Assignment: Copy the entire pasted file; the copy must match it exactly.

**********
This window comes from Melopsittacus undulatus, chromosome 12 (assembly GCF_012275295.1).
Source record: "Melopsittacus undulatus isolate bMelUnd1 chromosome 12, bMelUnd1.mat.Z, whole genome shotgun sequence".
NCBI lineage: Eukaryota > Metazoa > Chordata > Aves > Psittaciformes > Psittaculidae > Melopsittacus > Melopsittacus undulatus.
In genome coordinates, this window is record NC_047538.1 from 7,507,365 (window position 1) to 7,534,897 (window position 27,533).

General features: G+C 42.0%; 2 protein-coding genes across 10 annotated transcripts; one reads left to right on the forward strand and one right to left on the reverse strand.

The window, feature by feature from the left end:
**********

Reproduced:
This window comes from Melopsittacus undulatus, chromosome 12 (assembly GCF_012275295.1).
Source record: "Melopsittacus undulatus isolate bMelUnd1 chromosome 12, bMelUnd1.mat.Z, whole genome shotgun sequence".
NCBI lineage: Eukaryota > Metazoa > Chordata > Aves > Psittaciformes > Psittaculidae > Melopsittacus > Melopsittacus undulatus.
In genome coordinates, this window is record NC_047538.1 from 7,507,365 (window position 1) to 7,534,897 (window position 27,533).

General features: G+C 42.0%; 2 protein-coding genes across 10 annotated transcripts; one reads left to right on the forward strand and one right to left on the reverse strand.

The window, feature by feature from the left end: